Rachel Spicer and N. Michele Holbrook Harvard University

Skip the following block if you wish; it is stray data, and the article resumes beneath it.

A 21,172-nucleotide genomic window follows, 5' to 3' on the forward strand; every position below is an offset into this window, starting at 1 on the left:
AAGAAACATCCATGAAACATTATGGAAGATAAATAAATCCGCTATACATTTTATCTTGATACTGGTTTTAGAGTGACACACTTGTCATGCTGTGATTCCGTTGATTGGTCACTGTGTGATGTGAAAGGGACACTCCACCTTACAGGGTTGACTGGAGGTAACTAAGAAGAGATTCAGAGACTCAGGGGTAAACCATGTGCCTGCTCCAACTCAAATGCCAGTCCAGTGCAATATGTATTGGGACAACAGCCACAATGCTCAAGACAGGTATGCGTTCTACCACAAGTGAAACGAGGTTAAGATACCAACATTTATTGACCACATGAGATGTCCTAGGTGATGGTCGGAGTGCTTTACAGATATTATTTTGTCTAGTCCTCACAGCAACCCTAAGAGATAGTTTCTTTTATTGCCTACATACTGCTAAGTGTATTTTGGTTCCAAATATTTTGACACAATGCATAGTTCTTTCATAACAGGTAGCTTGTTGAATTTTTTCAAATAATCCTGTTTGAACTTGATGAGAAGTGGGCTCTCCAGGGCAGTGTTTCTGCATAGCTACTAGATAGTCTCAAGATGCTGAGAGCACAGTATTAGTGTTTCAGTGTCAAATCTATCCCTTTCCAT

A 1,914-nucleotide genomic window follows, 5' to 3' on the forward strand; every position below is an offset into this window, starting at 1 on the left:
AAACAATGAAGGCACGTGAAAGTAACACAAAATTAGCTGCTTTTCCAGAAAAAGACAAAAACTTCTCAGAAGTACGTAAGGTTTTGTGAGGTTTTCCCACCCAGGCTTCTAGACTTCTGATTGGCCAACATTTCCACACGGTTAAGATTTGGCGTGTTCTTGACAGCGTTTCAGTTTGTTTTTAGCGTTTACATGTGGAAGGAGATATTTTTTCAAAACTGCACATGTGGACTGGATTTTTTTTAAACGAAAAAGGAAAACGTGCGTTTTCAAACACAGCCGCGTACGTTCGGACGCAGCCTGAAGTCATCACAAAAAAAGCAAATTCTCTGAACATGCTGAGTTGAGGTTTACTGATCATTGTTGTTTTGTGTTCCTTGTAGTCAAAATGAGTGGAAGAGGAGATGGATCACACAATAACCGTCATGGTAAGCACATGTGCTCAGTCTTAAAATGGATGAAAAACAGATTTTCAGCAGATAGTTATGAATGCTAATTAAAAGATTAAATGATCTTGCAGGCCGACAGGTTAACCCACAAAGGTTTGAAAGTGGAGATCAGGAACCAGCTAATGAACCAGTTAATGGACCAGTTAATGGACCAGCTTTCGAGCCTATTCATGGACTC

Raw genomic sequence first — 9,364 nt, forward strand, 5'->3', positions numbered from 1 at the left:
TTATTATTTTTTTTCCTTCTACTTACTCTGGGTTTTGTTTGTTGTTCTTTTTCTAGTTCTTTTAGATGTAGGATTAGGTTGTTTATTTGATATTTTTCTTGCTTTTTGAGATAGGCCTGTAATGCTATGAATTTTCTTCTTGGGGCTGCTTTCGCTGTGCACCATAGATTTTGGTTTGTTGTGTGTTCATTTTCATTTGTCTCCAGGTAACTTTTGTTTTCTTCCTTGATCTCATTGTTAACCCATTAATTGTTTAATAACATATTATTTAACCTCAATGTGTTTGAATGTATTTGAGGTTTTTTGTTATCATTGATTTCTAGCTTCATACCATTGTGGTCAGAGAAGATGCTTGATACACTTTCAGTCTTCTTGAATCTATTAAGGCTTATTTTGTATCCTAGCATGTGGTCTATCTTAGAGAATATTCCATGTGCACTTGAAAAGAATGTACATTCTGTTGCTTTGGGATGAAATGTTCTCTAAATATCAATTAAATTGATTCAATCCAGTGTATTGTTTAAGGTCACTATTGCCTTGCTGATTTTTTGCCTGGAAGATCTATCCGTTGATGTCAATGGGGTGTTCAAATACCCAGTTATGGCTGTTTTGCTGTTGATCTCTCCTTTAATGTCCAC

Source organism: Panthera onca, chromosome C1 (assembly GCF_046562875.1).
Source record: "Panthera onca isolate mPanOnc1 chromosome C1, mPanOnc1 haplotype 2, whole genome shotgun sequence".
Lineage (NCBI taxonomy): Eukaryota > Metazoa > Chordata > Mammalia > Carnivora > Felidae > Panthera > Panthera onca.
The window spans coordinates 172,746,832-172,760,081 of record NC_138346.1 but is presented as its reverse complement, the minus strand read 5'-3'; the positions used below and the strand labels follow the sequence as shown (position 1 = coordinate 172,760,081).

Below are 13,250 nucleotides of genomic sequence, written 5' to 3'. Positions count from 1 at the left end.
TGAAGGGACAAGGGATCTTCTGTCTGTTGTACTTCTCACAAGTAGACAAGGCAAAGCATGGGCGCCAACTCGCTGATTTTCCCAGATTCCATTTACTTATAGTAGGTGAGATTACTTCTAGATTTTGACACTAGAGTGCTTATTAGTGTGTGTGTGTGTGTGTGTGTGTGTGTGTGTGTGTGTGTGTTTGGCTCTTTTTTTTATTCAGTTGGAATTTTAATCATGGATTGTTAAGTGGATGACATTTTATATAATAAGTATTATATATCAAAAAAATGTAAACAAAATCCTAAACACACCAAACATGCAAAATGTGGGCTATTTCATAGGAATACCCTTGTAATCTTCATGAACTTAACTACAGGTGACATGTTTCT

Heartwood formation occurs in nearly all known tree species and marks the senescence of secondary xylem, such that it no longer functions in water transport or carbohydrate storage in the living tree. The process of heartwood formation is driven by the death of parenchyma cells oriented both axially and radially within the stem. These cells exhibit a remarkable range of longevities (from 2 to 200 years, depending on species and site), but the actual cause of death is not known. This research is designed to test the hypothesis that parenchyma cell death during heartwood formation is a form of programmed cell death (PCD), and drives an important stage in woody plant development. This hypothesis will be tested through the application of molecular biological techniques to wood development, including the in situ detection of fragmentation of nuclear DNA (a hallmark of PCD) via a fluorescent-labeling assay (TUNEL assay), as well as tests for the formation of DNA fragments using gel electrophoresis. Changes in cell ultrastructure (i.e., changes in the morphology of cell membranes, mitochondria, and the nucleus) during parenchyma cell death will also be compared against those associated with other examples of PCD in plants. Species to be studied represent a range of xylem structures and physiologies, including a conifer (Eastern hemlock, Tsuga canadensis), a ring-porous angiosperm (white ash, Fraxinus americana), and a diffuse-porous angiosperm (bigtooth aspen, Populus grandidentata). Results from this work will create the foundation for a new, biological model of heartwood formation in trees.